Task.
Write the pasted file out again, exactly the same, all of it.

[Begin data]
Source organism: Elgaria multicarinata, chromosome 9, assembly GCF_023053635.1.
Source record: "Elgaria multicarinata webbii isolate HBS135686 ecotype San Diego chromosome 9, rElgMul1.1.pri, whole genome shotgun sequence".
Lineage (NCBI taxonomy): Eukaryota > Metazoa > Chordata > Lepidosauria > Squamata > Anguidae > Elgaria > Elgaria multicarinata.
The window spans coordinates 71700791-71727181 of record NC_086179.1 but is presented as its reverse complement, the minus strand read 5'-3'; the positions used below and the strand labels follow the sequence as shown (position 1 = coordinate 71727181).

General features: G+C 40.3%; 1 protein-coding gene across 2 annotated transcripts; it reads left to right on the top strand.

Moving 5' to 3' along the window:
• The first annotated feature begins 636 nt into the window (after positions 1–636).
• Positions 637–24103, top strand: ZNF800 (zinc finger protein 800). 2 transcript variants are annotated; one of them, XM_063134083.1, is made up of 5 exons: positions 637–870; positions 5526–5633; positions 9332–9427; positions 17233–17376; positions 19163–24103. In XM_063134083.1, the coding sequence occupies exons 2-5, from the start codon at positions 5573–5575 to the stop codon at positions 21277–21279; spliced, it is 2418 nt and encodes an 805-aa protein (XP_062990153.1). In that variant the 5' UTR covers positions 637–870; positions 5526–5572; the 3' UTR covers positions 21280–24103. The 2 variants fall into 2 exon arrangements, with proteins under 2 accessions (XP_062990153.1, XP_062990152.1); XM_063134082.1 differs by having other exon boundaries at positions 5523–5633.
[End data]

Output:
Source organism: Elgaria multicarinata, chromosome 9, assembly GCF_023053635.1.
Source record: "Elgaria multicarinata webbii isolate HBS135686 ecotype San Diego chromosome 9, rElgMul1.1.pri, whole genome shotgun sequence".
Lineage (NCBI taxonomy): Eukaryota > Metazoa > Chordata > Lepidosauria > Squamata > Anguidae > Elgaria > Elgaria multicarinata.
The window spans coordinates 71700791-71727181 of record NC_086179.1 but is presented as its reverse complement, the minus strand read 5'-3'; the positions used below and the strand labels follow the sequence as shown (position 1 = coordinate 71727181).

General features: G+C 40.3%; 1 protein-coding gene across 2 annotated transcripts; it reads left to right on the top strand.

Moving 5' to 3' along the window:
• The first annotated feature begins 636 nt into the window (after positions 1–636).
• Positions 637–24103, top strand: ZNF800 (zinc finger protein 800). 2 transcript variants are annotated; one of them, XM_063134083.1, is made up of 5 exons: positions 637–870; positions 5526–5633; positions 9332–9427; positions 17233–17376; positions 19163–24103. In XM_063134083.1, the coding sequence occupies exons 2-5, from the start codon at positions 5573–5575 to the stop codon at positions 21277–21279; spliced, it is 2418 nt and encodes an 805-aa protein (XP_062990153.1). In that variant the 5' UTR covers positions 637–870; positions 5526–5572; the 3' UTR covers positions 21280–24103. The 2 variants fall into 2 exon arrangements, with proteins under 2 accessions (XP_062990153.1, XP_062990152.1); XM_063134082.1 differs by having other exon boundaries at positions 5523–5633.